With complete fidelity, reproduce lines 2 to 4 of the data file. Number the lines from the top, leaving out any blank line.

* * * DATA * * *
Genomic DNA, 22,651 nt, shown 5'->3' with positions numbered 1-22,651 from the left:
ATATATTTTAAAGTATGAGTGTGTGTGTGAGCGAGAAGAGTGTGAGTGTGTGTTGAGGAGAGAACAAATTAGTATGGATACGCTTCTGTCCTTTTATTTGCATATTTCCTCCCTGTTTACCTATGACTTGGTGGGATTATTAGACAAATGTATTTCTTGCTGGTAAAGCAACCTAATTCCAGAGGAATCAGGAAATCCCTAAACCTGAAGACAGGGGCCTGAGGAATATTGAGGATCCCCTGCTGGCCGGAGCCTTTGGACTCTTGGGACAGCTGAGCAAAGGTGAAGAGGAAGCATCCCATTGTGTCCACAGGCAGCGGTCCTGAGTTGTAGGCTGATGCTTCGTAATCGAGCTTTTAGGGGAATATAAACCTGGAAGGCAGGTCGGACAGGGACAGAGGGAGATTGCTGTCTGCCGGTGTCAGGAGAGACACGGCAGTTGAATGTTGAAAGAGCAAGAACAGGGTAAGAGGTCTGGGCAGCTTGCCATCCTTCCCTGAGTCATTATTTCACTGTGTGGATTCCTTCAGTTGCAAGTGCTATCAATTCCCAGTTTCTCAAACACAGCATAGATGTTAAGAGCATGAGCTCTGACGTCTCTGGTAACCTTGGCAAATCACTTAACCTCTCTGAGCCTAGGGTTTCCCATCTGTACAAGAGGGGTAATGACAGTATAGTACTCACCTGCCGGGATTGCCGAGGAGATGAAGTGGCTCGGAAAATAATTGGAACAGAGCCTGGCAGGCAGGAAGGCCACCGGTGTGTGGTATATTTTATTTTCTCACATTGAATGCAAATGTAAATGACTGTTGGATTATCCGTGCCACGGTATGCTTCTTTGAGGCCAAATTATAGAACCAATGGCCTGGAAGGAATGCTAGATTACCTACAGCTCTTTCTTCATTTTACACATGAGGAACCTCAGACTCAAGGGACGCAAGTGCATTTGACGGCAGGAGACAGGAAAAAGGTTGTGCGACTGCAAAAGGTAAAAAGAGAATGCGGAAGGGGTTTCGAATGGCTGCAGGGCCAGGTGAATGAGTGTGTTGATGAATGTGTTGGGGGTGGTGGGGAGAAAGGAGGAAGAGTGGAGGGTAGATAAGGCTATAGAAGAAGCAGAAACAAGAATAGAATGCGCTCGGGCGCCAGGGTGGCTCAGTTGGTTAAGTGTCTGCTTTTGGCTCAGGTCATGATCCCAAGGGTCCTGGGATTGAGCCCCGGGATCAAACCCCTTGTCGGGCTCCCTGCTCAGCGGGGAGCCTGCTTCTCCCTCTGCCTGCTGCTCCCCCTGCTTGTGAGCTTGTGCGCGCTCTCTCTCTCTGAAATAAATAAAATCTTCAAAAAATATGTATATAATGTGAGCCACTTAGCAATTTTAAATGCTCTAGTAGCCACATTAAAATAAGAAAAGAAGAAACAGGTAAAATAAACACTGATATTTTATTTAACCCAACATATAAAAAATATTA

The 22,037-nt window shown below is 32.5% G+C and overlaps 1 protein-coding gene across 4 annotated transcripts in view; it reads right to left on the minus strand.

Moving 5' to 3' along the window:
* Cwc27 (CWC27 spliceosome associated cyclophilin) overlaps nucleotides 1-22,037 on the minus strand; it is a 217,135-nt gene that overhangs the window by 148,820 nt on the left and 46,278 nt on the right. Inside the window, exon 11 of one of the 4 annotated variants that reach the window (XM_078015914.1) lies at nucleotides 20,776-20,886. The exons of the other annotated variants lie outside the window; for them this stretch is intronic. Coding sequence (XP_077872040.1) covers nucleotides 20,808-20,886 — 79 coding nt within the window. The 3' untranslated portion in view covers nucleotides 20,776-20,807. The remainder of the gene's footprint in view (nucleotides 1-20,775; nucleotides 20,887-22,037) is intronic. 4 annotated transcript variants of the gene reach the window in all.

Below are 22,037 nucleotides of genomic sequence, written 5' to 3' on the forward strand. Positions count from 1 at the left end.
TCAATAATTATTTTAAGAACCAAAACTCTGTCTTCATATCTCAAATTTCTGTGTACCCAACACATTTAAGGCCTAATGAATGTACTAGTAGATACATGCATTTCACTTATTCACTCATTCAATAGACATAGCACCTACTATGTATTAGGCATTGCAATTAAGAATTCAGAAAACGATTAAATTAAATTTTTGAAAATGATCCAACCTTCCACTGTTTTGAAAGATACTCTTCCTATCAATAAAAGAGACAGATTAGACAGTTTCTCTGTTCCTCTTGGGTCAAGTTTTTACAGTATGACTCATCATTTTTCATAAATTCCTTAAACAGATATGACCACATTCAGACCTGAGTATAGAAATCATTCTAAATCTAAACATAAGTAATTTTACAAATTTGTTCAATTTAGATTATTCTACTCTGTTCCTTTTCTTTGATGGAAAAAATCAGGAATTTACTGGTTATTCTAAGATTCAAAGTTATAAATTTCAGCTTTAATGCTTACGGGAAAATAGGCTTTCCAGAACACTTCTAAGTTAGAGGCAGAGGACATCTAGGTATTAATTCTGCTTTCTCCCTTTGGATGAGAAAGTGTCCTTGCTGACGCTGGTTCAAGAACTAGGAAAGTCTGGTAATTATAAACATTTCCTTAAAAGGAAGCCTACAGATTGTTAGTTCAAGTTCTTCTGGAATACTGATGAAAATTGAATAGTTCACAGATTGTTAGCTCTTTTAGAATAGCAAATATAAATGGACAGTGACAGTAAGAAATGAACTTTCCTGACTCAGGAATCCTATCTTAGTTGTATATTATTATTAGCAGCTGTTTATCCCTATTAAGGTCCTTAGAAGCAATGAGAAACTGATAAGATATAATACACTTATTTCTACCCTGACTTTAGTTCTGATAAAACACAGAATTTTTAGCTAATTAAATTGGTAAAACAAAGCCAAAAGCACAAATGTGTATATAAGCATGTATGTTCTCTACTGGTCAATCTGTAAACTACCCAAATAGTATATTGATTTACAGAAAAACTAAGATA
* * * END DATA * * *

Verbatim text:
ATATATTTTAAAGTATGAGTGTGTGTGTGAGCGAGAAGAGTGTGAGTGTGTGTTGAGGAGAGAACAAATTAGTATGGATACGCTTCTGTCCTTTTATTTGCATATTTCCTCCCTGTTTACCTATGACTTGGTGGGATTATTAGACAAATGTATTTCTTGCTGGTAAAGCAACCTAATTCCAGAGGAATCAGGAAATCCCTAAACCTGAAGACAGGGGCCTGAGGAATATTGAGGATCCCCTGCTGGCCGGAGCCTTTGGACTCTTGGGACAGCTGAGCAAAGGTGAAGAGGAAGCATCCCATTGTGTCCACAGGCAGCGGTCCTGAGTTGTAGGCTGATGCTTCGTAATCGAGCTTTTAGGGGAATATAAACCTGGAAGGCAGGTCGGACAGGGACAGAGGGAGATTGCTGTCTGCCGGTGTCAGGAGAGACACGGCAGTTGAATGTTGAAAGAGCAAGAACAGGGTAAGAGGTCTGGGCAGCTTGCCATCCTTCCCTGAGTCATTATTTCACTGTGTGGATTCCTTCAGTTGCAAGTGCTATCAATTCCCAGTTTCTCAAACACAGCATAGATGTTAAGAGCATGAGCTCTGACGTCTCTGGTAACCTTGGCAAATCACTTAACCTCTCTGAGCCTAGGGTTTCCCATCTGTACAAGAGGGGTAATGACAGTATAGTACTCACCTGCCGGGATTGCCGAGGAGATGAAGTGGCTCGGAAAATAATTGGAACAGAGCCTGGCAGGCAGGAAGGCCACCGGTGTGTGGTATATTTTATTTTCTCACATTGAATGCAAATGTAAATGACTGTTGGATTATCCGTGCCACGGTATGCTTCTTTGAGGCCAAATTATAGAACCAATGGCCTGGAAGGAATGCTAGATTACCTACAGCTCTTTCTTCATTTTACACATGAGGAACCTCAGACTCAAGGGACGCAAGTGCATTTGACGGCAGGAGACAGGAAAAAGGTTGTGCGACTGCAAAAGGTAAAAAGAGAATGCGGAAGGGGTTTCGAATGGCTGCAGGGCCAGGTGAATGAGTGTGTTGATGAATGTGTTGGGGGTGGTGGGGAGAAAGGAGGAAGAGTGGAGGGTAGATAAGGCTATAGAAGAAGCAGAAACAAGAATAGAATGCGCTCGGGCGCCAGGGTGGCTCAGTTGGTTAAGTGTCTGCTTTTGGCTCAGGTCATGATCCCAAGGGTCCTGGGATTGAGCCCCGGGATCAAACCCCTTGTCGGGCTCCCTGCTCAGCGGGGAGCCTGCTTCTCCCTCTGCCTGCTGCTCCCCCTGCTTGTGAGCTTGTGCGCGCTCTCTCTCTCTGAAATAAATAAAATCTTCAAAAAATATGTATATAATGTGAGCCACTTAGCAATTTTAAATGCTCTAGTAGCCACATTAAAATAAGAAAAGAAGAAACAGGTAAAATAAACACTGATATTTTATTTAACCCAACATATAAAAAATATTA

The 22,037-nt window shown below is 32.5% G+C and overlaps 1 protein-coding gene across 4 annotated transcripts in view; it reads right to left on the minus strand.

Moving 5' to 3' along the window: